Lobbyists and Nevada business owners are concerned that language in the bill that raises taxes by $836 million could unintentionally end up tripling business taxes, including those on casino companies.
Gambling industry lobbyist Greg Ferraro said there is an error in the tax increase just passed by the Legislature and that the industry intends to work with Sen. Randolph Townsend, R-Reno, the state Taxation Department and the Tax Commission to clarify that the Legislature did not intend to apply the new 2 percent payroll tax to the payrolls of casino companies. That law was meant to apply to banks and other financial institutions.
"It is a mistake that needs to be fixed,"Ferraro said Monday."No one believes it was intended for gaming. I think it was a drafting error."
Sierra Pacific Resources, holding company for subsidiaries Nevada Power and Sierra Pacific Power companies, also is studying the legislation.
"It adds a question mark for us. We'll need to investigate it further,"said Karl Walquist, spokesman for the state's largest utility.
During the public discussions before the law was approved July 21, the higher payroll tax never was mentioned as applying to the casino industry or any business other than financial institutions.
Gambling companies, like most other firms, will pay an 0.7 percent tax on their payrolls starting Oct. 1.
Gov. Kenny Guinn has been informed of the problem, but he is not even thinking about calling the Legislature back into session, according to a spokesman. The Legislature adjourned July 22 after a 120-day regular session and two special sessions.
Legislative Counsel Brenda Erdoes said she sees no problem in the new tax law. The law defines financial institutions as companies that are"primarily engaged"in various activities, including those"engaged in the business of lending money"and"providing credit,"according to Erdoes.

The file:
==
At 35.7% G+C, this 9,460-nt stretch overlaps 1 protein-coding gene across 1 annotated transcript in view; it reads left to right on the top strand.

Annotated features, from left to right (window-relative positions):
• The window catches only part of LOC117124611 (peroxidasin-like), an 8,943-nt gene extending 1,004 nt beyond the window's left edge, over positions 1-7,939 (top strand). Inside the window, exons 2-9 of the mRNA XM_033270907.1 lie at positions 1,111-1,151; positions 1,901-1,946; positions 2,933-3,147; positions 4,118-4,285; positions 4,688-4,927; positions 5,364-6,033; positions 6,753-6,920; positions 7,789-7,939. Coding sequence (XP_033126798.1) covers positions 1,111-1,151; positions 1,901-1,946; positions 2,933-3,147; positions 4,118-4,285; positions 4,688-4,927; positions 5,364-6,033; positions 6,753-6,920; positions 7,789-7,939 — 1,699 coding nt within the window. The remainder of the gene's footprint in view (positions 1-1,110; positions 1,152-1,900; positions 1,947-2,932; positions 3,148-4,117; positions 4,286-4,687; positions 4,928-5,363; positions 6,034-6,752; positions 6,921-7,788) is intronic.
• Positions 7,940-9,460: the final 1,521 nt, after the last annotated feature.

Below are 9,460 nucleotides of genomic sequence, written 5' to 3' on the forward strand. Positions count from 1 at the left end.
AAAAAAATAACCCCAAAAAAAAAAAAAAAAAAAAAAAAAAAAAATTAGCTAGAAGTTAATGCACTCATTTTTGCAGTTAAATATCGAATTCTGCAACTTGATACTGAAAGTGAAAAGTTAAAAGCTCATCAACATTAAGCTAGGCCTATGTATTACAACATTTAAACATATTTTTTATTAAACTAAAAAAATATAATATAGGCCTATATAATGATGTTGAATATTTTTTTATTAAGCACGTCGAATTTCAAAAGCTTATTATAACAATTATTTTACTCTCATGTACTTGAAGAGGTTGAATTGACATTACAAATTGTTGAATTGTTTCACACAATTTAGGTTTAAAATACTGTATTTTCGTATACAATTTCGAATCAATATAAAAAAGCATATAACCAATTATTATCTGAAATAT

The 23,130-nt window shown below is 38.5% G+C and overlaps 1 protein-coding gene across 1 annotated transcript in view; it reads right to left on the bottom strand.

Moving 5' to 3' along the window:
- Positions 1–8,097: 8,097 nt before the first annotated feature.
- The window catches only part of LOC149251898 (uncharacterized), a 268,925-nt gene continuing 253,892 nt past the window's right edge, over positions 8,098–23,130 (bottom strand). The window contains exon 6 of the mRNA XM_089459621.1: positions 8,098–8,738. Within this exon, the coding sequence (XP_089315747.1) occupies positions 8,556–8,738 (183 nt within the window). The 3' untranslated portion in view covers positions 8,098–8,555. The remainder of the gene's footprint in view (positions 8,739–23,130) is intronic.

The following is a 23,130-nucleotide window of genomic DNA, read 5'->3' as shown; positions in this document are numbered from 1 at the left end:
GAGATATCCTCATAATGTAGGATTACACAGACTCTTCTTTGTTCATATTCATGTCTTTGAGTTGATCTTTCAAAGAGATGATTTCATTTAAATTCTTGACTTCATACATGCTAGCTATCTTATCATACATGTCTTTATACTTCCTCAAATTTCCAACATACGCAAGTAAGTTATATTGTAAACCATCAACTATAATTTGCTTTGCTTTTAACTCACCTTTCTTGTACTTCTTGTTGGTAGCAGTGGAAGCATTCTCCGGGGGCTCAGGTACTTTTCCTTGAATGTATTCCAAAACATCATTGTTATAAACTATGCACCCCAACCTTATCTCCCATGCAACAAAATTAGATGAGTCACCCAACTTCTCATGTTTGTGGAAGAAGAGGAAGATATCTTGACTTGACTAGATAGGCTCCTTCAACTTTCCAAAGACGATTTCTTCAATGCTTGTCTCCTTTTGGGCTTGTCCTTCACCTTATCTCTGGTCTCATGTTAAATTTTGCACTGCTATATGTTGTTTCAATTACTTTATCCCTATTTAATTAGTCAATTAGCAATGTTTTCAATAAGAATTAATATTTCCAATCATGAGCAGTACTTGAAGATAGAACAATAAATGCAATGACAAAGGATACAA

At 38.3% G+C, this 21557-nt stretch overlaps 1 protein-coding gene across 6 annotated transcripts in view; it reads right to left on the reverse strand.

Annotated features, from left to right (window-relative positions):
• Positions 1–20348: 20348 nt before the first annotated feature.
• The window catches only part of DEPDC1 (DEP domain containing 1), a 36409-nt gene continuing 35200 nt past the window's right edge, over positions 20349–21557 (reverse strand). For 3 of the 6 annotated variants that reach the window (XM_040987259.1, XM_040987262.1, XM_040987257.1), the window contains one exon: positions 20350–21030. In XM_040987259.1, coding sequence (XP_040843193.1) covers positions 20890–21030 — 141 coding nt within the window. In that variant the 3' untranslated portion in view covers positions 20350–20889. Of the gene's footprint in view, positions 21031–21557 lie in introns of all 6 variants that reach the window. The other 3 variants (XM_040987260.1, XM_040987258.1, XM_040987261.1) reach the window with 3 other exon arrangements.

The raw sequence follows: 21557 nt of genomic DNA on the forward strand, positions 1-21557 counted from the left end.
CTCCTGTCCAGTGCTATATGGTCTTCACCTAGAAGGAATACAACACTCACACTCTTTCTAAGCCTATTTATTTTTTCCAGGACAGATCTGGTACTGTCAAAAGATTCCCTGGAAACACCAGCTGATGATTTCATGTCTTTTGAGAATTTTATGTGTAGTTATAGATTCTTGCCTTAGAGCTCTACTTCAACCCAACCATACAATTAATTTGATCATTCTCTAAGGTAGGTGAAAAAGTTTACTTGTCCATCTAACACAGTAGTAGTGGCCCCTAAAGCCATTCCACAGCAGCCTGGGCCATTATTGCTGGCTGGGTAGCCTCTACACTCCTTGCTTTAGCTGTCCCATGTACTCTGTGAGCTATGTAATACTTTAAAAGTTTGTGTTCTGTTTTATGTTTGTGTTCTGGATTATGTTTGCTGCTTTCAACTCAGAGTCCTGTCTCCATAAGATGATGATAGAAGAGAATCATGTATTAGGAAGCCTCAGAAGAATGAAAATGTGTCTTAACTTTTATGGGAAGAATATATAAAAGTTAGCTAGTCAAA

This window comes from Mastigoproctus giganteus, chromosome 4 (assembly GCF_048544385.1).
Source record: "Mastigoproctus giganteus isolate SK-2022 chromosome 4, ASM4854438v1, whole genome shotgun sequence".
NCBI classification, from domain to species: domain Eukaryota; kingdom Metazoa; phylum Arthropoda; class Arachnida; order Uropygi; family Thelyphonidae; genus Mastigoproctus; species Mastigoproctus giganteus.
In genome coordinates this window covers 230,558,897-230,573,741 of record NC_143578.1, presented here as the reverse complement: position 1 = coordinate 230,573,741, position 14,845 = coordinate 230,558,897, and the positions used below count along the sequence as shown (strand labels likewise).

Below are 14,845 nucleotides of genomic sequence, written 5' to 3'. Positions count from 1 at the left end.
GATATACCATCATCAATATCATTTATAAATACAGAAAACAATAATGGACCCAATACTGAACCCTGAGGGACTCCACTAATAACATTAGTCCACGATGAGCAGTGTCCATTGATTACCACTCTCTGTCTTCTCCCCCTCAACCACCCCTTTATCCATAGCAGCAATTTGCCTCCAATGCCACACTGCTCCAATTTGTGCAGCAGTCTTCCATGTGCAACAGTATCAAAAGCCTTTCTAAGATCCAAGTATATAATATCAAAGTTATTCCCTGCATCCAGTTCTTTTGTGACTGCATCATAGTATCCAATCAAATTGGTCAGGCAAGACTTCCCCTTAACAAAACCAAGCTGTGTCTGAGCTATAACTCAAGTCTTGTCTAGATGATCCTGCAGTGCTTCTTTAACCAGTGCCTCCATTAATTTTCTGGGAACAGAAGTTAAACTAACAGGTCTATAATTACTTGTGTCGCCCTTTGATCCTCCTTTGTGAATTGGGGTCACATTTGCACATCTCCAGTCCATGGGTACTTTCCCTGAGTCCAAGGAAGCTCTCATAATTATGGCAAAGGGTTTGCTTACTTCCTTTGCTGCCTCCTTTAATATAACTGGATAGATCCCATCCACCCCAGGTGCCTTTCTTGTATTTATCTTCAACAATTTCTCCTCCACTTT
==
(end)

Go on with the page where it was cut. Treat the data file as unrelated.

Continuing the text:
Though casinos carry out those activities, Erdoes noted, that is not their primary activity.State Taxation Director Chuck Chinnock agrees with Erdoes. He said he has been asked to look into the problem.
Chinnock added the Tax Commission will try to develop regulations before Oct. 1 that clarify the intent of the new tax law. The commission would hold public hearings on the regulations.
"One of the reasons we have public hearings is to get input as to what was intended by the Legislature,"Chinnock said.
Before any regulation is adopted, it must return to the Legislature for review to ensure it meets lawmakers'intent. Members of the Legislative Commission, a group of 12 legislators who meet in periods when the entire Legislature is not in session, conduct reviews of regulations.
Sam McMullen, lobbyist for the Nevada Bankers Association, said few outsiders got a look at the final tax plan before it was approved last week.
"It never had a hearing. There was no chance for input,"he said."The world is only now looking at the language and seeing what it means and whom it applies to."